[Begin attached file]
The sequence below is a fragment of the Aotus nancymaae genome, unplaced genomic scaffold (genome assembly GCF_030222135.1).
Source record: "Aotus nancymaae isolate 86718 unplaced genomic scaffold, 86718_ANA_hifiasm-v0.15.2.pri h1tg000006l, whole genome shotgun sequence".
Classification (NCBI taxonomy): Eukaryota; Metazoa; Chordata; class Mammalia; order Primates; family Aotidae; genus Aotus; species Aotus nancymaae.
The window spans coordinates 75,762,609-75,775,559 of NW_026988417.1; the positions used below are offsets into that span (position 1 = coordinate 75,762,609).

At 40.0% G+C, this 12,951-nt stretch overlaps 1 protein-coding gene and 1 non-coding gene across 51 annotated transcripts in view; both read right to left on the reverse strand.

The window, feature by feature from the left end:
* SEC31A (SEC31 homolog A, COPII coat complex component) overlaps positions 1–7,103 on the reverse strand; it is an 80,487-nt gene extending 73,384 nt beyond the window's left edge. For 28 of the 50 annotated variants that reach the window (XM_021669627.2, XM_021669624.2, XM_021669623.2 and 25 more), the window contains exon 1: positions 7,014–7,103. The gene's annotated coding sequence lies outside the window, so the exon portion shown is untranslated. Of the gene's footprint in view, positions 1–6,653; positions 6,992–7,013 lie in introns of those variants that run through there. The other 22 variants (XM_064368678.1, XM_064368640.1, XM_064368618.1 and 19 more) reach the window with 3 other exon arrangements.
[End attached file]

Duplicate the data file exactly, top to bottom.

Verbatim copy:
The sequence below is a fragment of the Aotus nancymaae genome, unplaced genomic scaffold (genome assembly GCF_030222135.1).
Source record: "Aotus nancymaae isolate 86718 unplaced genomic scaffold, 86718_ANA_hifiasm-v0.15.2.pri h1tg000006l, whole genome shotgun sequence".
Classification (NCBI taxonomy): Eukaryota; Metazoa; Chordata; class Mammalia; order Primates; family Aotidae; genus Aotus; species Aotus nancymaae.
The window spans coordinates 75,762,609-75,775,559 of NW_026988417.1; the positions used below are offsets into that span (position 1 = coordinate 75,762,609).

At 40.0% G+C, this 12,951-nt stretch overlaps 1 protein-coding gene and 1 non-coding gene across 51 annotated transcripts in view; both read right to left on the reverse strand.

The window, feature by feature from the left end:
* SEC31A (SEC31 homolog A, COPII coat complex component) overlaps positions 1–7,103 on the reverse strand; it is an 80,487-nt gene extending 73,384 nt beyond the window's left edge. For 28 of the 50 annotated variants that reach the window (XM_021669627.2, XM_021669624.2, XM_021669623.2 and 25 more), the window contains exon 1: positions 7,014–7,103. The gene's annotated coding sequence lies outside the window, so the exon portion shown is untranslated. Of the gene's footprint in view, positions 1–6,653; positions 6,992–7,013 lie in introns of those variants that run through there. The other 22 variants (XM_064368678.1, XM_064368640.1, XM_064368618.1 and 19 more) reach the window with 3 other exon arrangements.